Right Web

Tracking militarists’ efforts to influence U.S. foreign policy

Bush III?

Featured Profiles

Jeb Bush

Shortly after President Obama won re-election, commentators began mentioning Jeb Bush as a possible contender for 2016, especially as the former Florida governor chastised members of his party for being out of step on some cultural and economic issues. Hindering his potential appeal, however, is Jeb’s pointed refusal to criticize the unpopular policies of his brother George W., leading many analysts to conclude that Jeb is unlikely to lead the Republican Party in the future. One ideological faction that may view him favorably are the neoconservatives, who successfully enlisted Jeb’s support in the launching of the Project for the New American Century in 1997.

Max Kampelman (1920-2013)

Max Kampelman, a Cold War-era arms control negotiator who often supported rightist “pro-Israel” policy groups, passed away in January 2013 at the age of 92. Like many of his neoconservative contemporaries, Kampelman's early politics leaned left. During World War II, Kampelman was a pacifist and conscientious objector. However, while working for Sen. Hubert Humphrey in the 1940s, Kampelman experienced a transformation in his politics, abandoning pacifism for a more aggressive view of national security. According to Kampelman, "The development of atomic and hydrogen bombs led me to doubt my earlier faith in the power of nonviolence to overcome evil in international relations.” Yet Kampelman’s views continued to evolve even late into life, as demonstrated by his efforts to promote global nuclear weapons abolition during his final years.

Harold Rhode

Harold Rhode is a retired Defense Department adviser based at the Gatestone Institute in New York, an activist group that promotes anti-Islamic ideas and policies. A proponent of a hawkish, "pro-Israel" U.S. agenda in the Middle East, Rhode used the occasion of Israel's recent apology to Turkey for killing unarmed Turkish activists in 2010 to accuse the Turkish government of aspiring to create a new "version of the Ottoman Empire." He argued that Israel would have to "remind its enemies who’s boss."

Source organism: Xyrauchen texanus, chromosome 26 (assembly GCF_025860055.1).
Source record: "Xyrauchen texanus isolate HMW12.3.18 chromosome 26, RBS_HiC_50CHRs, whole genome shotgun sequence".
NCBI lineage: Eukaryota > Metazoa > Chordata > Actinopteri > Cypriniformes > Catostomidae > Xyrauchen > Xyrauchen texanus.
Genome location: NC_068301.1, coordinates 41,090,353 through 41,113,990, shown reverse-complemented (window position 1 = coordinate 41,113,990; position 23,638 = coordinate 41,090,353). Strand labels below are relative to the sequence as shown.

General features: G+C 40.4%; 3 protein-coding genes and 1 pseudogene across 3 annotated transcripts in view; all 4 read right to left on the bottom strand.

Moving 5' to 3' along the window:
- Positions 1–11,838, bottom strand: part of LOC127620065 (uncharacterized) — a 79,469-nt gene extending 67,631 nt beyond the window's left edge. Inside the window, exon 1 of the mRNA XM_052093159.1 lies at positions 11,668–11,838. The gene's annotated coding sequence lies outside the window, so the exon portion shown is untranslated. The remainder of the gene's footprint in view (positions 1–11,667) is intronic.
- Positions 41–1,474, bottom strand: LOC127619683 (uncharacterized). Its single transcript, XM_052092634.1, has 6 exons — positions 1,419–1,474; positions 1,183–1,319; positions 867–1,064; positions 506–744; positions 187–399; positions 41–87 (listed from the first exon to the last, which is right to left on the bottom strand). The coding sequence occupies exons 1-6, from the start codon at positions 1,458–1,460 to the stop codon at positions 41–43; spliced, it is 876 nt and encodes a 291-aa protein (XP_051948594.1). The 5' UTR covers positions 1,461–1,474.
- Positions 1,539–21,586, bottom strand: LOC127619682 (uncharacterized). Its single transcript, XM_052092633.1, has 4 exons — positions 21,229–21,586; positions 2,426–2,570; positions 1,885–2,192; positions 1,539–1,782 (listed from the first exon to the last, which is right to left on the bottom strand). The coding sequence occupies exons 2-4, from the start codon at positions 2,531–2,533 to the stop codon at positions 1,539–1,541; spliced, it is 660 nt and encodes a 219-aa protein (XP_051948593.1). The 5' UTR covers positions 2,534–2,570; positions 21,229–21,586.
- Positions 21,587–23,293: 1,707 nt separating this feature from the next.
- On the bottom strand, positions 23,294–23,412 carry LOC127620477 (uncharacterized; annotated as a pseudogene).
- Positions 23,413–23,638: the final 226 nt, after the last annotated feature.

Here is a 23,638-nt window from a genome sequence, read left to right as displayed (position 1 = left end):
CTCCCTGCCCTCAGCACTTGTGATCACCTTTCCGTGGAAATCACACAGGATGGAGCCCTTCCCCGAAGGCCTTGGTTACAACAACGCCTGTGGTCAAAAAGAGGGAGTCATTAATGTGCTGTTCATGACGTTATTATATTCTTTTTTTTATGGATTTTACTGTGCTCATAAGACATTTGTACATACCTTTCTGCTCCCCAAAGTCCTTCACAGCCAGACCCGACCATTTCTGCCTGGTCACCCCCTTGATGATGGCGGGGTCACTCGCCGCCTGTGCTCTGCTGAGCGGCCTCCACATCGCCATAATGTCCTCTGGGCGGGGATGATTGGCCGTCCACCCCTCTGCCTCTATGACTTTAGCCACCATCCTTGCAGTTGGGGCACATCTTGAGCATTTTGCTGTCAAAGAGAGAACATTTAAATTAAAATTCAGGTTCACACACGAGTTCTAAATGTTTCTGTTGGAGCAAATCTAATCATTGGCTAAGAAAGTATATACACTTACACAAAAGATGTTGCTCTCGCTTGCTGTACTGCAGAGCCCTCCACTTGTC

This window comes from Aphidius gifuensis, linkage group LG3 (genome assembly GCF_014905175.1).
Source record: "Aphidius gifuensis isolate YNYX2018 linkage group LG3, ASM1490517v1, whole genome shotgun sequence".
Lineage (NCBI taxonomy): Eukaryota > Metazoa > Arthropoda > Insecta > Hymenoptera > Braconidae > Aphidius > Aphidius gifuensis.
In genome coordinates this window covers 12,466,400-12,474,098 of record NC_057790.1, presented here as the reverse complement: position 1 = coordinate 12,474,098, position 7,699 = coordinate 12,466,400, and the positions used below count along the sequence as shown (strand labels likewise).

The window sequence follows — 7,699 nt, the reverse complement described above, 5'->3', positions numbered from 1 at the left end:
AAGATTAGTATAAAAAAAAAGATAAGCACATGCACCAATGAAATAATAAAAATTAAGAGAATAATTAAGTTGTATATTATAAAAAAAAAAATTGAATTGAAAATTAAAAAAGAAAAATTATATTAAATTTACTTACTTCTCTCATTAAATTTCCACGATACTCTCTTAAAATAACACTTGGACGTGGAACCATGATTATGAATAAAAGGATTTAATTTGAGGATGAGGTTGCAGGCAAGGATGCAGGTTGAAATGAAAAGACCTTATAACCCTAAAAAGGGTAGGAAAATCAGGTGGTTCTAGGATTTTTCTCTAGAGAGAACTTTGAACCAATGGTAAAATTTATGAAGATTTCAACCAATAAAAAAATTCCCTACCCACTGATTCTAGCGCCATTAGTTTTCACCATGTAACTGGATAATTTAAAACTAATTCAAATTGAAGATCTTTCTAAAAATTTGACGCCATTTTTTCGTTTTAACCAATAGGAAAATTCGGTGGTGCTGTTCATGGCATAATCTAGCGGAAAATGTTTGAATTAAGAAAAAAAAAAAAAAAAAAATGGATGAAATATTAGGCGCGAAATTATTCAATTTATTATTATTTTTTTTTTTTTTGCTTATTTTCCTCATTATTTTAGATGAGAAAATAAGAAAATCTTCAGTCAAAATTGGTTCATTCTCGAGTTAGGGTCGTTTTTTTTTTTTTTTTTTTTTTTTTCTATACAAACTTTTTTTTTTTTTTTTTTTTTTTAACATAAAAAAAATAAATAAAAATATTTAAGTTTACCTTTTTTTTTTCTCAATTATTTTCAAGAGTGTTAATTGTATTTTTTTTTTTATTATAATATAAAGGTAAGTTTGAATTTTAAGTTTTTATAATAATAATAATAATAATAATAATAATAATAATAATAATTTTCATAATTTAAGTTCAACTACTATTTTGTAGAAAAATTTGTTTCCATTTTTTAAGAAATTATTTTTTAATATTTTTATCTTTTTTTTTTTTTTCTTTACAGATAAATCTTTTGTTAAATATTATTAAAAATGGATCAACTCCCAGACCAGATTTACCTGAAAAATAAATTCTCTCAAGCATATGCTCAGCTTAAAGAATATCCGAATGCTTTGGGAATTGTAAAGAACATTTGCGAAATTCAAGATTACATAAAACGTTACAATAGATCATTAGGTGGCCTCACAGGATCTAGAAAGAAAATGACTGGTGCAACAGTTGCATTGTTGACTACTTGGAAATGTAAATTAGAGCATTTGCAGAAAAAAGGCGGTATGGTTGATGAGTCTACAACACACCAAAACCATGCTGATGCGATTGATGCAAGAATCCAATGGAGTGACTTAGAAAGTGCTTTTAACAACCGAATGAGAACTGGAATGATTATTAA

Hudson Institute

The Hudson Institute, part of a closely-knit group of neoconservative policy institutes that champion aggressive and Israel-centric U.S. foreign policies, has seen a number of its scholars in recent months press for regime change in Iran. Hudson’s “Scooter” Libby and Hillel Fradkin have worried in op-eds about nuclear-armed mullahs motived by the “religious obligation to create an Islamic new world order,” while Meyrav Wurmser has argued that because Iran’s purported nuclear program poses an “existential threat” to Israel, “Israel must possess the means to deter or defeat the realization of that threat."

Academi LLC (formerly Xe and Blackwater Worldwide)

The U.S. government has dropped most of its remaining weapons-trafficking charges against former executives from the military contractor Blackwater, now known as Academi. Reportedly, the company was able to prove that it had conducted dangerous missions, purchased weapons, and sold them overseas on behalf of the CIA itself, acting as a "virtual extension" of the intelligence agency at a time when its resources were strained. The case has shed new light on the increasing role that the U.S. government has given to private military contractors in conflict situations.


From the Wires

UN Greenlights Long-Awaited Arms Trade Treaty

Despite opposition from a tiny group of recalcitrant states as well as lobbies like the NRA, the UN General Assembly overwhelmingly voted to approve new controls on the international arms trade.

P5+1 Coalition Fraying on Eve of Second Almaty Talks with Iran

Tensions over Syria may undermine the unity of the P5+1 powers as they go back to Kazakhstan to negotiate with Iran over its nuclear program.

Iraq, Afghanistan Wars Will Cost Trillion Dollars: Report